Everyone from our advisory board, through Ian our program director, to our partners and teachers in the communities seem to agree that single greatest obstacle to better education in Peru is the quality of teachers. Teachers are underpaid, lacking motivation and are badly trained. The “old style” methods they are taught in teacher’s school do not work in the indigenous communities. They rely too much on rote learning and are not trained to teach creatively or engage their students. In almost every school we are familiar with the teachers simply ask their students to copy material and do not challenge them to interpret what they are writing. Often it is in a context (and language) that the children don’t understand!
Ian told me a funny story that highlights the problem of rote learning in Spanish to Quechua speaking children that he heard in the jungle. In a class for teachers being lead by an education expert, the facilitator wrote a text in latin and french on the blackboard and asked the “students” (teachers) to copy it and memorize it. The teachers through up their arms in frustration and said that this made no sense! He then explained to them that this was exactly what they were asking their students to do in their classrooms.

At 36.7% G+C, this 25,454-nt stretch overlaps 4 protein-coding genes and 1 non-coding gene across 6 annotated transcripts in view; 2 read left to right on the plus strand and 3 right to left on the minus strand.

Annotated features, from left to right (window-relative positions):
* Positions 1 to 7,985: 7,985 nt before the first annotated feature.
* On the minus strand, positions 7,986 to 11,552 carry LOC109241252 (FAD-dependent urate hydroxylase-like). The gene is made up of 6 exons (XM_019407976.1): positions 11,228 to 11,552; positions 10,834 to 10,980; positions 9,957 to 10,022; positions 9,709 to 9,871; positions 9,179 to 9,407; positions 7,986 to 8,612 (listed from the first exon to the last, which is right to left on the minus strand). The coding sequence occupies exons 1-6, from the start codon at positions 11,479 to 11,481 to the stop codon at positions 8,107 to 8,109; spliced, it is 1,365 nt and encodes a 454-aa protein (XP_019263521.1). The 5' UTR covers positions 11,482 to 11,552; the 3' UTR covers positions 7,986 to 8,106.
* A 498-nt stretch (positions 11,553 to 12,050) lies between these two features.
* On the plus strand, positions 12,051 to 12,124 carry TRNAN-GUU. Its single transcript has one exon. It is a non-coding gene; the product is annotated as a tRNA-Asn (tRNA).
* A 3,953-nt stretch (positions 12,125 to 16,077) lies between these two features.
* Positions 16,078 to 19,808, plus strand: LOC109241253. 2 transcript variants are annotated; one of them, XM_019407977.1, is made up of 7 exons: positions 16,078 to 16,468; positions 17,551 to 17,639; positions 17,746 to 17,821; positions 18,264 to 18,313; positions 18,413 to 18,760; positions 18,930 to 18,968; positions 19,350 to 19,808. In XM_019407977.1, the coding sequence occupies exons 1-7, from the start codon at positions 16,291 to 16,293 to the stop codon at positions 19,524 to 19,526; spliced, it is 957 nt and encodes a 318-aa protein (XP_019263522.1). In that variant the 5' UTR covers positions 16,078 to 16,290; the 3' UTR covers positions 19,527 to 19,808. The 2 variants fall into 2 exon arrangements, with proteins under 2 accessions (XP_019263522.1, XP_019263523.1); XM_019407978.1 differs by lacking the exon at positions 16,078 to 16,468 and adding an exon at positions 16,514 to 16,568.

We have had a couple of teacher training projects in the past but in 2015 we have plans to create a large teacher training program for all teachers that we hire. Ian will be writing much more about this topic next year.